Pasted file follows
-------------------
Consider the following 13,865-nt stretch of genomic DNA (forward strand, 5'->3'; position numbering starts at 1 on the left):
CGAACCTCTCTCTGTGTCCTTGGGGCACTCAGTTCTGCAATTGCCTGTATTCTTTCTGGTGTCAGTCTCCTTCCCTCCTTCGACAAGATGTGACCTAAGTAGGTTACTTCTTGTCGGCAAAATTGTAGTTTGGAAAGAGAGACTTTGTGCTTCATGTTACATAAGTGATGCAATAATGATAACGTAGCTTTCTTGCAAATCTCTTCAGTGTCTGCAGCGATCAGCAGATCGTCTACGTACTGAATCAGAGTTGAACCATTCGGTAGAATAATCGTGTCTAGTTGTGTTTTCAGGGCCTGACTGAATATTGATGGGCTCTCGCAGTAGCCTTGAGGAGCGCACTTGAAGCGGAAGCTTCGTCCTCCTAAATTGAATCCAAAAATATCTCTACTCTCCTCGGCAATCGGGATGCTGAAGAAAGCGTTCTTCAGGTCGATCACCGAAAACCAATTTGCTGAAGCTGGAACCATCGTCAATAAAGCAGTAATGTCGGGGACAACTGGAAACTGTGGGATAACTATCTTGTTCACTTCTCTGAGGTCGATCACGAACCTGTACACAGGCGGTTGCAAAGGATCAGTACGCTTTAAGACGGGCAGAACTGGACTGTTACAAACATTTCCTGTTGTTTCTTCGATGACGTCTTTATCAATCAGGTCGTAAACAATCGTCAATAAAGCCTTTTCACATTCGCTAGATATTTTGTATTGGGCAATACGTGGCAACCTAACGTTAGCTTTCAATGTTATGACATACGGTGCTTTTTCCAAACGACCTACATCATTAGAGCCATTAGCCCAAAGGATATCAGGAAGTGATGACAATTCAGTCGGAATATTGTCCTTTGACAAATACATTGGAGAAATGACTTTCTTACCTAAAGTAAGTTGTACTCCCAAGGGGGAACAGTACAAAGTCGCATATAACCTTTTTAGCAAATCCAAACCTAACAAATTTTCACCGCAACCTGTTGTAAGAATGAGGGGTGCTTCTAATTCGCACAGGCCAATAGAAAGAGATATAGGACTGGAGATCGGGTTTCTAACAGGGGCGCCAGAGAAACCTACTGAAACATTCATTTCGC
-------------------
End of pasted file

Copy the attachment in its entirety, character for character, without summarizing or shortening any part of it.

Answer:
Consider the following 13,865-nt stretch of genomic DNA (forward strand, 5'->3'; position numbering starts at 1 on the left):
CGAACCTCTCTCTGTGTCCTTGGGGCACTCAGTTCTGCAATTGCCTGTATTCTTTCTGGTGTCAGTCTCCTTCCCTCCTTCGACAAGATGTGACCTAAGTAGGTTACTTCTTGTCGGCAAAATTGTAGTTTGGAAAGAGAGACTTTGTGCTTCATGTTACATAAGTGATGCAATAATGATAACGTAGCTTTCTTGCAAATCTCTTCAGTGTCTGCAGCGATCAGCAGATCGTCTACGTACTGAATCAGAGTTGAACCATTCGGTAGAATAATCGTGTCTAGTTGTGTTTTCAGGGCCTGACTGAATATTGATGGGCTCTCGCAGTAGCCTTGAGGAGCGCACTTGAAGCGGAAGCTTCGTCCTCCTAAATTGAATCCAAAAATATCTCTACTCTCCTCGGCAATCGGGATGCTGAAGAAAGCGTTCTTCAGGTCGATCACCGAAAACCAATTTGCTGAAGCTGGAACCATCGTCAATAAAGCAGTAATGTCGGGGACAACTGGAAACTGTGGGATAACTATCTTGTTCACTTCTCTGAGGTCGATCACGAACCTGTACACAGGCGGTTGCAAAGGATCAGTACGCTTTAAGACGGGCAGAACTGGACTGTTACAAACATTTCCTGTTGTTTCTTCGATGACGTCTTTATCAATCAGGTCGTAAACAATCGTCAATAAAGCCTTTTCACATTCGCTAGATATTTTGTATTGGGCAATACGTGGCAACCTAACGTTAGCTTTCAATGTTATGACATACGGTGCTTTTTCCAAACGACCTACATCATTAGAGCCATTAGCCCAAAGGATATCAGGAAGTGATGACAATTCAGTCGGAATATTGTCCTTTGACAAATACATTGGAGAAATGACTTTCTTACCTAAAGTAAGTTGTACTCCCAAGGGGGAACAGTACAAAGTCGCATATAACCTTTTTAGCAAATCCAAACCTAACAAATTTTCACCGCAACCTGTTGTAAGAATGAGGGGTGCTTCTAATTCGCACAGGCCAATAGAAAGAGATATAGGACTGGAGATCGGGTTTCTAACAGGGGCGCCAGAGAAACCTACTGAAACATTCATTTCGC